The latest fundraising round for Deliveroo has valued the takeaway firm at more than $7bn (£5.1bn).
The company, which is readying for a bumper stock market listing, raised $180m from its investors, including from minority stakeholder Amazon (AMZN). The firm had already raised $1.5bn from investors.
It plans to use the money to innovate, set up for delivery only kitchen sites, and grow its online grocery business, it said on Sunday.
"This investment will help us to continue to innovate, developing new tech tools to support restaurants, to provide riders with more work and to extend choice for customers," Deliveroo founder and chief executive Will Shu said.
Deliveroo announced last week that it would expand and add a further 100 cities and towns in the UK. It already has its 140,000 restaurants on its platform.
The app founded by Shu — a former investment banker — in 2013, is set to hold an initial public offering (IPO) in the coming months, in what would be the biggest new share issue in London in the last three years.
Deliveroo’s heavy investment in technology led to a loss of £319.9m in 2019, which forced the company to take out a short-term £198m loan to mitigate the losses.
But since then, the coronavirus pandemic saw a significant rise in appetite for online food delivery. This supercharged Deliveroo, more than doubling its revenues in the UK and Ireland and pushing it into operating profitability during the second and third quarters of 2020.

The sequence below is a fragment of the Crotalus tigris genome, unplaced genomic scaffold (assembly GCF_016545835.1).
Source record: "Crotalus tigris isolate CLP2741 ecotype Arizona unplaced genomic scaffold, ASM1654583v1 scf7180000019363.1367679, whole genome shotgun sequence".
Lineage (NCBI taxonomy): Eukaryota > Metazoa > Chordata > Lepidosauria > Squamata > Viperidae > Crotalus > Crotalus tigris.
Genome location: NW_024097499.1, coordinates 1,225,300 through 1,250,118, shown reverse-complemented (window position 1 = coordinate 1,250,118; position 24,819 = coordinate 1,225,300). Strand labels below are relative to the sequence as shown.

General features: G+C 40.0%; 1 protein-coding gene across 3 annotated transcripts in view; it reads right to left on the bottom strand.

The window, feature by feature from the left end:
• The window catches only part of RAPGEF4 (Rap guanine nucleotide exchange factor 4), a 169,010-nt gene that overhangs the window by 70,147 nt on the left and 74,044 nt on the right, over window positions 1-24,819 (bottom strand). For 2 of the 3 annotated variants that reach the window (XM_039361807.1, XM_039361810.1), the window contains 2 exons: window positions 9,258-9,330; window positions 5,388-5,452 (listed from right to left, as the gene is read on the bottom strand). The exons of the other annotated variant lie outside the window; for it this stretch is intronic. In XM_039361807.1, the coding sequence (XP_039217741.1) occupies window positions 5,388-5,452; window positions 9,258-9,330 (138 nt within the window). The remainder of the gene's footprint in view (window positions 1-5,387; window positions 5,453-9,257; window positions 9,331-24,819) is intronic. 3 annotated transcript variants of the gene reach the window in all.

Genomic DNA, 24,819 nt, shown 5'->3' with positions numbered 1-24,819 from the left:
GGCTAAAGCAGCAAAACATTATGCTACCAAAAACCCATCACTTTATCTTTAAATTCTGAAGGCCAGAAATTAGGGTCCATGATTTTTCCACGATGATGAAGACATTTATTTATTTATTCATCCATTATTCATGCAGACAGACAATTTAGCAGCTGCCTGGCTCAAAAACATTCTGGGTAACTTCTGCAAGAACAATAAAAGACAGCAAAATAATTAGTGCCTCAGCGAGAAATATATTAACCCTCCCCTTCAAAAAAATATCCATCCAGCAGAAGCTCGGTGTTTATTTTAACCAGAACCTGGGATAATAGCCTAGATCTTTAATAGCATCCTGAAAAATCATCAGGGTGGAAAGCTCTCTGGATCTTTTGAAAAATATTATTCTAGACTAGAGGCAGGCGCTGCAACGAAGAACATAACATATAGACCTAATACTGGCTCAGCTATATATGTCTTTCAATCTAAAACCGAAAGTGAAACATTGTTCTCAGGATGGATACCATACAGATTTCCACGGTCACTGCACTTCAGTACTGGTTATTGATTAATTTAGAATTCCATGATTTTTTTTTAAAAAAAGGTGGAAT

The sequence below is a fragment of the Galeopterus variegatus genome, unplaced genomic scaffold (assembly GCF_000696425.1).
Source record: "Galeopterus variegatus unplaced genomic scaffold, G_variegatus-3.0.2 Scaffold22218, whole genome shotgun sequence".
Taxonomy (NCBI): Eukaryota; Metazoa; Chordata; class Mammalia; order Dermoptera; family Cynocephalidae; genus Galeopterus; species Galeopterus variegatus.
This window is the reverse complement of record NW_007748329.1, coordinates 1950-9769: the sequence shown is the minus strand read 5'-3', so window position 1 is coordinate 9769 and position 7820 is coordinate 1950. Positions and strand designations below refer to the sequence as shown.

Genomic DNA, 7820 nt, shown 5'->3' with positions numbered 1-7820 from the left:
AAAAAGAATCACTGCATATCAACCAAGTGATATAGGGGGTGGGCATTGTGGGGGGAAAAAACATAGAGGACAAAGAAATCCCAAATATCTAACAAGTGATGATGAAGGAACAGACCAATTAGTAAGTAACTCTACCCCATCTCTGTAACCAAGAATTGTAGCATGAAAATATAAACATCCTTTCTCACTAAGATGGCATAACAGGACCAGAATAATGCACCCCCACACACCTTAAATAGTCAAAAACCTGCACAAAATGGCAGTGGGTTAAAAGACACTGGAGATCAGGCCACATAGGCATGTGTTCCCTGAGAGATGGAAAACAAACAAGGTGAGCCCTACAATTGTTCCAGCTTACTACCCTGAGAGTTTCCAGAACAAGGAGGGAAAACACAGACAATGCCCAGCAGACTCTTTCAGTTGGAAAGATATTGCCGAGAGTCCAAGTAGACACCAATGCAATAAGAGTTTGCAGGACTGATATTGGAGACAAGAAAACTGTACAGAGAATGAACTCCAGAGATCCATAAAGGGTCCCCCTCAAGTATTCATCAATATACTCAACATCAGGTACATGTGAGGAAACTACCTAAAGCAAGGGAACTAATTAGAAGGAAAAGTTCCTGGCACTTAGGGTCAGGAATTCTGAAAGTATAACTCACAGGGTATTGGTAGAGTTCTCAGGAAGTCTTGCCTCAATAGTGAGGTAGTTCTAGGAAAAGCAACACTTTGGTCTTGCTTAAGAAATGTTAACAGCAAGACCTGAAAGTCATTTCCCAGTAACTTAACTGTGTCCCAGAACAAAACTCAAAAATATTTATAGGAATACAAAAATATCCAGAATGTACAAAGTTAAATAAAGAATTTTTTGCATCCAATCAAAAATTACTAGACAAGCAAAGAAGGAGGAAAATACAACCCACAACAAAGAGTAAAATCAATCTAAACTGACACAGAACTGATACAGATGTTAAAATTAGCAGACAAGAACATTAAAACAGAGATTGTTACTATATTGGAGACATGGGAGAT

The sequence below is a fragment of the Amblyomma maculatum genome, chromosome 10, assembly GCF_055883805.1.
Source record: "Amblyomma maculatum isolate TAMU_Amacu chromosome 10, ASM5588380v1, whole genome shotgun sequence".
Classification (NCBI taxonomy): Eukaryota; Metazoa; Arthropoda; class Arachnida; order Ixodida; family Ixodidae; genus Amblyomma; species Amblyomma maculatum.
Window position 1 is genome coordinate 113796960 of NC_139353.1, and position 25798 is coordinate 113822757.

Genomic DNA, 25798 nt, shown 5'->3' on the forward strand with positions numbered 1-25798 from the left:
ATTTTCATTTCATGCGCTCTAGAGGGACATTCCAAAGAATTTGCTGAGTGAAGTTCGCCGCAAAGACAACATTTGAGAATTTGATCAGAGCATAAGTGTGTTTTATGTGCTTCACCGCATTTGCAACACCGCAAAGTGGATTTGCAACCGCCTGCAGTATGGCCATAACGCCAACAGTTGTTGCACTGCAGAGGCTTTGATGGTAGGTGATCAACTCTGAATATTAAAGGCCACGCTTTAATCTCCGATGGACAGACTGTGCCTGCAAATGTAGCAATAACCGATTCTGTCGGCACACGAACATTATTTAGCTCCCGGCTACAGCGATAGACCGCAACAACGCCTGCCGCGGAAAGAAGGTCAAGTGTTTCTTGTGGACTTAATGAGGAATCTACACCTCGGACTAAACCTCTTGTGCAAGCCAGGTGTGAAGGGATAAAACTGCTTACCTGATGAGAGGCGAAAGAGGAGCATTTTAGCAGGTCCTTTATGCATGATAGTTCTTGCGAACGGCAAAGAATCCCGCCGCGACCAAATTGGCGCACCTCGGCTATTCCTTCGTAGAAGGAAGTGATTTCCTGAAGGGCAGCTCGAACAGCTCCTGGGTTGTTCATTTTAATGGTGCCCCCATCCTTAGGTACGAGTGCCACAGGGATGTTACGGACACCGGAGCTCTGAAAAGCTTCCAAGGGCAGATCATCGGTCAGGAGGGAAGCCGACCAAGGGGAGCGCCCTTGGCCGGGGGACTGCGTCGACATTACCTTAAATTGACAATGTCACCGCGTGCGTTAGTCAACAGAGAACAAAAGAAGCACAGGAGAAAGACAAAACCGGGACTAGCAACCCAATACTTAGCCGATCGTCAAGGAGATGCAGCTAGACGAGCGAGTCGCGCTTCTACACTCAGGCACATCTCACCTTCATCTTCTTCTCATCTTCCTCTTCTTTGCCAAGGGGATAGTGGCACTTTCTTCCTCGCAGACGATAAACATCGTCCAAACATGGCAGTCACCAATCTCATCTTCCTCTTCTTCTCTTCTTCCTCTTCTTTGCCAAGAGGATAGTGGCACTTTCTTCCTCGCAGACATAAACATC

The company operates across 12 countries, mostly in western Europe but also in United Arab Emirates, Australia, Singapore and Hong Kong.
In May 2019, the UK’s competition regulator approved Amazon's purchase of a 16% stake in Deliveroo in August, despite objections from local competitors Just Eat Takeaway (JET.L), Europe’s largest online food delivery group, and Domino's Pizza.
It has not yet confirmed whether it will list in London or New York, but Brexit may have dented the London’s IPO appeal. A listing in London would amp up the competition however.
Last week, Jitse Groen, Takeaway.com’s chief executive, said that he would “make life very, very, very complicated for the competitors” in the capital by undercutting them on delivery prices and investing heavily in a new courier network.
While, it did not state how much each investor had contributed in the latest funding round, Amazon’s stake is not expected to rise as a result of its participation in the fundraising.
The latest round of fundraising was led by US investors Durable Capital Partners and Fidelity Management & Research.
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